Sunday, 7 June 2015

Homemade Falafel

Readers, I went off on a food adventure this week.  I attempted to make the humble falafel.  Mr WhatClaireBaked loves a falafel.  We aren’t sure of the origin of these – perhaps readers can help me out?

We believe these are middle eastern, but they also feature heavily within Greek restaurants.   Recently in Brussels, we uncovered an amazing Greek take out for late night wraps, which had falafel hidden in the bottom.

Last week we had our own theme night, with homemade tzatziki, chicken gyros in pittas and the falafel as an accompaniment.

These are quite time consuming, although I did manage these on a Monday night and we had dinner by 8pm, so not the worst.

Please, please, please don’t skip the chilling or freezing part – they won’t work.  Also, make sure the oil temperature is always at 350F or they won’t cook.  You could make these in the oven, but I wanted to push the boat out and deep fry them, the proper way.

Happy Falafeling!

Falafel Balls

Ingredients (makes around 18 pieces)

1 can chickpeas
1 teaspoon minced garlic
1 teaspoon cumin
¼ teaspoon cayenne pepper
Zest and Juice of 1 lime
½ red onion
1 teapsoon parlsley
1 teaspoon coriander
1 teaspoon salt
1 teaspoon baking powder
1/6 cup plain flour


  1. In a food processor, blitz chickpeas, garlic, cumin, cayenne pepper, lime juice and zest and the chopped onion.  Start to pulse.  Add in the herbs and pulse some more.  The mix may need scraped from the sides of the processor.  Blitz until paste like.
    Start to blitz, then add herbs

    Make a paste, then add the remaining dry ingredients and mix
  2. Transfer to a bowl and add the baking powder, salt and flour.  Thoroughly mix in.
  3. Refrigerate the mix for 2 hours or if pushed for time, freeze for around 50 minutes.
  4. When time is up, remove from the freezer and shape into 18 equally sized round pieces.  I used a melon baller to help with this.
  5. Pour sunflower oil into a deep, heavy based pan, to around 2.5in up from the base and heat.  Using a sugar thermometer, keep an eye on the temperature until it reaches 350F.  Don’t put the falafel in before this.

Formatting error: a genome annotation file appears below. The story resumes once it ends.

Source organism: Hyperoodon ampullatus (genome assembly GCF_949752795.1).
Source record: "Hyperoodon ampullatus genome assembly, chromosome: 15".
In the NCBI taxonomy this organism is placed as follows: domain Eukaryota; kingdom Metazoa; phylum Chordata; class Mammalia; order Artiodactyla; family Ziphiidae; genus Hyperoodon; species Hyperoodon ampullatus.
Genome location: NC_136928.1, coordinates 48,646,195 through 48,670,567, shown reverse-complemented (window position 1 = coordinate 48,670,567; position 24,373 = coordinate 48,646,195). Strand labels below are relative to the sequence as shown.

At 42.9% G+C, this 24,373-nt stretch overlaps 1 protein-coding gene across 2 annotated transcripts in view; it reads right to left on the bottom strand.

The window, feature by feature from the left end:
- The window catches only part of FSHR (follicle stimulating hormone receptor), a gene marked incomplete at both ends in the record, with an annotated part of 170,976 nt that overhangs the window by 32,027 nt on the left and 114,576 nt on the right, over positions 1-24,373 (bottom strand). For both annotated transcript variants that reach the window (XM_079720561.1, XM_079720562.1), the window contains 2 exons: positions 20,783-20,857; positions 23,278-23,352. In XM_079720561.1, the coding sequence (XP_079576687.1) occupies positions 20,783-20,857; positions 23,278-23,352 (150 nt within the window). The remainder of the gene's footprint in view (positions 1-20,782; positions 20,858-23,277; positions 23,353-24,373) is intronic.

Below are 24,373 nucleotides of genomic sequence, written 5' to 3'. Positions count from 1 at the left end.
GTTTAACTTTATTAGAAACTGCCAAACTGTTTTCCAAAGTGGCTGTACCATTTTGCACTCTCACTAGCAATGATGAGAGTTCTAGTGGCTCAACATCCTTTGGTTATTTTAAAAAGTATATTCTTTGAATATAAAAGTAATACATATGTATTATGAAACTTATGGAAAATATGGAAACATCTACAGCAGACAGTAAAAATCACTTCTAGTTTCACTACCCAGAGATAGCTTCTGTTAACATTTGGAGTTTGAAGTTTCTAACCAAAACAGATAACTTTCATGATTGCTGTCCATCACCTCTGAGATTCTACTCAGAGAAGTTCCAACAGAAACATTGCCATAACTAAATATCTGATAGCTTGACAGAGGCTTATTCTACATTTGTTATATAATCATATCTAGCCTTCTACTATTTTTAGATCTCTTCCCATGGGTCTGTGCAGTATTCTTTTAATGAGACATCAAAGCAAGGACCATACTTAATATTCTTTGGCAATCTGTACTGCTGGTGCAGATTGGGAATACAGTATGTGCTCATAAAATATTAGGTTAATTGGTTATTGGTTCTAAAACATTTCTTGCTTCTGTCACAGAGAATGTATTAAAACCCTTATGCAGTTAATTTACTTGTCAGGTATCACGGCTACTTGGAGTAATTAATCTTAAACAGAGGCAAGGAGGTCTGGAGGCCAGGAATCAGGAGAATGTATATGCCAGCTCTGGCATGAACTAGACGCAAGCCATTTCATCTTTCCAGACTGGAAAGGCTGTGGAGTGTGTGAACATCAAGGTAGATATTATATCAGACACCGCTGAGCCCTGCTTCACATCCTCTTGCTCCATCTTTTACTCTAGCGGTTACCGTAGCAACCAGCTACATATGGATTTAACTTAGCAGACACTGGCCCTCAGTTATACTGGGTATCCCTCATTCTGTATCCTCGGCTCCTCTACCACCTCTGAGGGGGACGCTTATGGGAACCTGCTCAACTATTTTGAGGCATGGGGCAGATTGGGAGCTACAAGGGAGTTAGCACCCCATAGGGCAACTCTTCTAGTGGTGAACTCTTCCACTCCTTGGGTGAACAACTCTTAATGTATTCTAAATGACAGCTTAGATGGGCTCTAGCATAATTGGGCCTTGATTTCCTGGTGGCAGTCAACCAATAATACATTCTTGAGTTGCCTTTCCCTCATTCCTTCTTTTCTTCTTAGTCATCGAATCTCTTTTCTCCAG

6. Cook in batches of 6.  Drop into the oil and cook for 3 minutes, then turn falafel and cook for another 3 minutes.
  7. Drain on kitchen towel to mop up excess oil and serve immediately, with tzatziki. 

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  1. Falafel are common in a few countries across the middle east. Our local falafel place is run by a Lebanese family but you can also get them in Israel and other countries. I think Egypt have a similar dish but it's made with broad beans rather than chickpeas (don't quote me on that). While I've eaten many a falafel, I've never managed to successfully make them. I think the refrigeration step might be the missing link, so you've inspired me to try again!

    1. Mandy, thanks so much for taking the time to read my post and comment. I appreciate the response on the origin of falafel - it's interesting to see it's available in so many places. Best of luck trying this recipe out - I did read that skipping the refrigeration does make them fall apart. Hope it goes well!

  2. Mmmm, I love falafel, but I've never actually made them myself! I love the idea of a themed evening, might give that a go if this good weather lasts

    1. Thanks Sally. Hope you had time to try the recipe out.